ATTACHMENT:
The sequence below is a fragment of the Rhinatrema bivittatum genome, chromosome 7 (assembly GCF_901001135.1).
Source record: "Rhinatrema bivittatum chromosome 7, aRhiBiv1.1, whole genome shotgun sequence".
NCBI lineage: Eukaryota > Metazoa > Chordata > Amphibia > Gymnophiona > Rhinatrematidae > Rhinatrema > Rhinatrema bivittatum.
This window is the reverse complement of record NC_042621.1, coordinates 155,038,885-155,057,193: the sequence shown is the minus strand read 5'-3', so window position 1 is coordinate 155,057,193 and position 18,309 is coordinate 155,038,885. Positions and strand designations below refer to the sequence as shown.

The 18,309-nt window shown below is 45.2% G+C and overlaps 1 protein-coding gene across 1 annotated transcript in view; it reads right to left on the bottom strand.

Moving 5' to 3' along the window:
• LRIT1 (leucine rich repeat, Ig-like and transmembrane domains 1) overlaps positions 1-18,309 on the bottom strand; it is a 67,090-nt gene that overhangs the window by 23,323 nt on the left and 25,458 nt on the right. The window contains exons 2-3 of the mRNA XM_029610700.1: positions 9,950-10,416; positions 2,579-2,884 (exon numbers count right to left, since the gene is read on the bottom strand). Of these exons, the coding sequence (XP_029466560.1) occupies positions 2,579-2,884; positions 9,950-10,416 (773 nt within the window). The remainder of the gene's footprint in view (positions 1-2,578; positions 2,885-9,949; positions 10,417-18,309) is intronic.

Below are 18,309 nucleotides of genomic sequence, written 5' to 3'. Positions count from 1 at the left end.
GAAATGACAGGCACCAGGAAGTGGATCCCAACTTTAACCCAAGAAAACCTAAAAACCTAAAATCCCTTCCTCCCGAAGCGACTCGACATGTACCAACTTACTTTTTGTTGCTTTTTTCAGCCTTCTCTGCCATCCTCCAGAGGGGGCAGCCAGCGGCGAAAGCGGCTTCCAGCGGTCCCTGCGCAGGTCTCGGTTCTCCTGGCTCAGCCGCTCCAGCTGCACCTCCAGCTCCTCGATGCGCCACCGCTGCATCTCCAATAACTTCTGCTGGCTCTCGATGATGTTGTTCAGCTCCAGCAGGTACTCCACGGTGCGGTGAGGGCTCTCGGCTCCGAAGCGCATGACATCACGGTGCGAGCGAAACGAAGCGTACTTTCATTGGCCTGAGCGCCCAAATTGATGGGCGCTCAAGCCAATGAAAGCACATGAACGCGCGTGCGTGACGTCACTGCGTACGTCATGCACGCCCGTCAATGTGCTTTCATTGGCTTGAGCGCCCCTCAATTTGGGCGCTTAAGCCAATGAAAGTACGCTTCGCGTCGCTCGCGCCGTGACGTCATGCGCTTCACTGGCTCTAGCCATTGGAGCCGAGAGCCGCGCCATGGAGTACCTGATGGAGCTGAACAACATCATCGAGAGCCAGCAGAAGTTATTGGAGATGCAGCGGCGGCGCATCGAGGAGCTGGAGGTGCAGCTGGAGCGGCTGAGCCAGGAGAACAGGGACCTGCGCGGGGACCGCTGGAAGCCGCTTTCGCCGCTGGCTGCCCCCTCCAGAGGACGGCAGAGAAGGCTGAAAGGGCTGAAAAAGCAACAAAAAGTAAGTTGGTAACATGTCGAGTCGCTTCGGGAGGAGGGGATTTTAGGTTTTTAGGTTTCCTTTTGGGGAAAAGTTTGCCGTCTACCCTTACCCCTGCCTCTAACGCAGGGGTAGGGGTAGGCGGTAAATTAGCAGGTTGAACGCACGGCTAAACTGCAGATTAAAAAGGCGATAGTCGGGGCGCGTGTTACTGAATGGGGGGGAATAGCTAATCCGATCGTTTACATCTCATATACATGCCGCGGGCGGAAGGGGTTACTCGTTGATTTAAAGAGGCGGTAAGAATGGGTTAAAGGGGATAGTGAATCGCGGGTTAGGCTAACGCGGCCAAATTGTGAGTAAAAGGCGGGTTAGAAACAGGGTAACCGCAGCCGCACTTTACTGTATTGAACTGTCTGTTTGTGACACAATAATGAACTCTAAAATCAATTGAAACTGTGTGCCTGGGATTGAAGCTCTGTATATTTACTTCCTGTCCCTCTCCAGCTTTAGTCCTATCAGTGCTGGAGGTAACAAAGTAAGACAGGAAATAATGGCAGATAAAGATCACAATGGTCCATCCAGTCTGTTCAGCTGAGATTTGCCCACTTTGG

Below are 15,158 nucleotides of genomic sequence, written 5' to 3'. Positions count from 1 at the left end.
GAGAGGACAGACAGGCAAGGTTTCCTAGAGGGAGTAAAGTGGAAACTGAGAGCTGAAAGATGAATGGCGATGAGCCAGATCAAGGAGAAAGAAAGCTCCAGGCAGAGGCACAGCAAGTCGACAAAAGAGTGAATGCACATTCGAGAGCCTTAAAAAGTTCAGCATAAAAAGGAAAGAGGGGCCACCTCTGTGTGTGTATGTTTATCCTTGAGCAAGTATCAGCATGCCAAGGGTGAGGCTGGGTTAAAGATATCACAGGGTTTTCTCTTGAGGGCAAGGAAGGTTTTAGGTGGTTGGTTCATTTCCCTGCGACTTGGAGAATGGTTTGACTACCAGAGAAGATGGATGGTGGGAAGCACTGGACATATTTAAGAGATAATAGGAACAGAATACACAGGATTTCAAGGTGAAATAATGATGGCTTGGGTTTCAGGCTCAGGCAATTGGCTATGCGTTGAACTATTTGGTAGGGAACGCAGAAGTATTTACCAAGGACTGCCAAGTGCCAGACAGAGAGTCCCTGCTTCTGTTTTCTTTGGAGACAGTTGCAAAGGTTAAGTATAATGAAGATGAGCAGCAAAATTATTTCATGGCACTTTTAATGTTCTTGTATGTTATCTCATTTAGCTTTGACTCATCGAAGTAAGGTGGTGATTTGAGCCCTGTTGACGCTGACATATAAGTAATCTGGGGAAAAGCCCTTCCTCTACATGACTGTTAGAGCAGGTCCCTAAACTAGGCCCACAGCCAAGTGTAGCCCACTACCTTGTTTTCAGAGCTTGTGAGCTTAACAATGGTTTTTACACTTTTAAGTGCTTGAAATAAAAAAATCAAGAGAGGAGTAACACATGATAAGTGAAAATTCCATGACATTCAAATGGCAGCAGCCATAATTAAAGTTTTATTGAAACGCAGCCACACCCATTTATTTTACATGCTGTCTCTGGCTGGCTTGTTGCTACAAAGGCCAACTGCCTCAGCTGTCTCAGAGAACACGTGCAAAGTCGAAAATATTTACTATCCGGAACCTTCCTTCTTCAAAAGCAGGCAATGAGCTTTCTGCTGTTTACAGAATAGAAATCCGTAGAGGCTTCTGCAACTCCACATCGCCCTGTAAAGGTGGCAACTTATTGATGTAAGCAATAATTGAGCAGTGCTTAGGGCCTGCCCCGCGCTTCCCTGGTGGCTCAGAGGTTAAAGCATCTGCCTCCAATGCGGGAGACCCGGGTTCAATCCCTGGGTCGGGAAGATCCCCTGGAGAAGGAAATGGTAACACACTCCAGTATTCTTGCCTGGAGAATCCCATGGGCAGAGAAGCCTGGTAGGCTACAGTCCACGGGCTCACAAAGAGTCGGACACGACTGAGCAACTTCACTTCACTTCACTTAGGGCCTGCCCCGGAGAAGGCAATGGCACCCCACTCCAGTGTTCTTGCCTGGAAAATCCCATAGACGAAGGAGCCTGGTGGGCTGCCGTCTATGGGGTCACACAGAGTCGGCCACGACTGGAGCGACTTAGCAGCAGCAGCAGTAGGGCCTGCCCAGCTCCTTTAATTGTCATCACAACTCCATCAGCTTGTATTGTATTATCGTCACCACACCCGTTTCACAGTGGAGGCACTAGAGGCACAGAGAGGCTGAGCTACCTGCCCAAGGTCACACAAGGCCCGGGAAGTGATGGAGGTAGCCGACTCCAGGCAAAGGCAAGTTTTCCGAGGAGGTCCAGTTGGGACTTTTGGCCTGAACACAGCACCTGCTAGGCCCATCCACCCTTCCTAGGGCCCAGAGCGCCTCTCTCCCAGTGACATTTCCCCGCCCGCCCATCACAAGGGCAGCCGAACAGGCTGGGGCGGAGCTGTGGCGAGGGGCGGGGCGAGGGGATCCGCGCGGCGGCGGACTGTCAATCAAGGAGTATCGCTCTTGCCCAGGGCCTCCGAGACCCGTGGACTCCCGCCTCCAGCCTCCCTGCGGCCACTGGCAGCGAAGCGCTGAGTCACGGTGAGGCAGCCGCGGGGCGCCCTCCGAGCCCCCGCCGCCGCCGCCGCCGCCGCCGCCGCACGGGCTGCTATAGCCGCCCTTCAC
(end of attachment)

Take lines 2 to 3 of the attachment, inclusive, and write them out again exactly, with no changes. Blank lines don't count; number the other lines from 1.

Source record: "Rhinatrema bivittatum chromosome 7, aRhiBiv1.1, whole genome shotgun sequence".
NCBI lineage: Eukaryota > Metazoa > Chordata > Amphibia > Gymnophiona > Rhinatrematidae > Rhinatrema > Rhinatrema bivittatum.